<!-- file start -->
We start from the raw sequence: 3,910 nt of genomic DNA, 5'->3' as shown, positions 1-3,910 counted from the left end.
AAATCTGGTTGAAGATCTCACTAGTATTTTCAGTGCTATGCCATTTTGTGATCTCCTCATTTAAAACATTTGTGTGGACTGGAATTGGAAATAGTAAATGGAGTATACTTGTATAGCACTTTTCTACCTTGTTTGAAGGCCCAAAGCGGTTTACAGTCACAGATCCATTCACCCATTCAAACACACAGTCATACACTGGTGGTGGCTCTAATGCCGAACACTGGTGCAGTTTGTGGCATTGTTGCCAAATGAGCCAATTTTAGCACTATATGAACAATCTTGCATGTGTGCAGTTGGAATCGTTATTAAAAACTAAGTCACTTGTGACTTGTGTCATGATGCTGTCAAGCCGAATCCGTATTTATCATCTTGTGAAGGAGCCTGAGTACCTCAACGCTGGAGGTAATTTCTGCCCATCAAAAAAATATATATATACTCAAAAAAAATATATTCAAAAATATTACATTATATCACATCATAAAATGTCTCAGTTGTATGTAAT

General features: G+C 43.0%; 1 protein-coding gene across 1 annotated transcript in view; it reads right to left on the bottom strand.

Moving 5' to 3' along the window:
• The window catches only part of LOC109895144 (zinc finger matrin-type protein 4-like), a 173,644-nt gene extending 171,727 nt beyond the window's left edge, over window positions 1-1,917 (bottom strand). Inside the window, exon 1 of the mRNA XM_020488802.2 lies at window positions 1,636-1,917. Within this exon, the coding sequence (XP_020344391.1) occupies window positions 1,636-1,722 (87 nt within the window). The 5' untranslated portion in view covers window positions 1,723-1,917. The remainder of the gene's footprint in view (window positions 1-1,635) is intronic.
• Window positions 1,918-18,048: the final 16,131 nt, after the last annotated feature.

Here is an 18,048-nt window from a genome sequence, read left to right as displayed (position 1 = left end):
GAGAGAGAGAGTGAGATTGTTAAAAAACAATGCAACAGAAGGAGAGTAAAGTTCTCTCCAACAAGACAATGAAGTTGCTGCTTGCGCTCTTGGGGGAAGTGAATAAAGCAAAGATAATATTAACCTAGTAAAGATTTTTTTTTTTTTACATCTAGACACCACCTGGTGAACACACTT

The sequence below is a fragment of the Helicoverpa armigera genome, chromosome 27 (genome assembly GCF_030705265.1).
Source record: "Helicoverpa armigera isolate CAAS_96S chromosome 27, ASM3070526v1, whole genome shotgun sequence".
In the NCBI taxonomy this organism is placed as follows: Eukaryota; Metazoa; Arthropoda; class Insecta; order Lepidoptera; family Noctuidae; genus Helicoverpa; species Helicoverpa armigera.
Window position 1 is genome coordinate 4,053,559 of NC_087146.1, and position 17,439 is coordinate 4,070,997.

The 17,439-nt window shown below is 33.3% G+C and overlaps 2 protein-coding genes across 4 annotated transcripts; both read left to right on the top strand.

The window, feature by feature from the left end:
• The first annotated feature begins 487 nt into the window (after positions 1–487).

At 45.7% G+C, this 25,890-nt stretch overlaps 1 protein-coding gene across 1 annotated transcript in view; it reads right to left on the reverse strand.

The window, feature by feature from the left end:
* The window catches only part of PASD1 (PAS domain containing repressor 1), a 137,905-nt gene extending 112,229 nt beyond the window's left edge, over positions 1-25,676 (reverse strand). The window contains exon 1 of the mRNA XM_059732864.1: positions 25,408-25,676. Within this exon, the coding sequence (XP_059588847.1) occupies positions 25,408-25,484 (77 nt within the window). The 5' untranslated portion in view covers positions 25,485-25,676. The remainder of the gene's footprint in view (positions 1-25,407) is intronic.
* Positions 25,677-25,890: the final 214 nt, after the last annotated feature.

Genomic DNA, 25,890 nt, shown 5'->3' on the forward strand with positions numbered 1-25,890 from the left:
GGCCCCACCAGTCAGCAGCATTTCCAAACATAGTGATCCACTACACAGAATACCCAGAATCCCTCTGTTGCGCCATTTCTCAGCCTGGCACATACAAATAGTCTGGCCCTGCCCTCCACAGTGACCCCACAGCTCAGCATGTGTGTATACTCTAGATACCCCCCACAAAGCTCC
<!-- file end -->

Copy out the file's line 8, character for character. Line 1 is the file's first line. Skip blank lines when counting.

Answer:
GAGAGAGAGAGTGAGATTGTTAAAAAACAATGCAACAGAAGGAGAGTAAAGTTCTCTCCAACAAGACAATGAAGTTGCTGCTTGCGCTCTTGGGGGAAGTGAATAAAGCAAAGATAATATTAACCTAGTAAAGATTTTTTTTTTTTTACATCTAGACACCACCTGGTGAACACACTT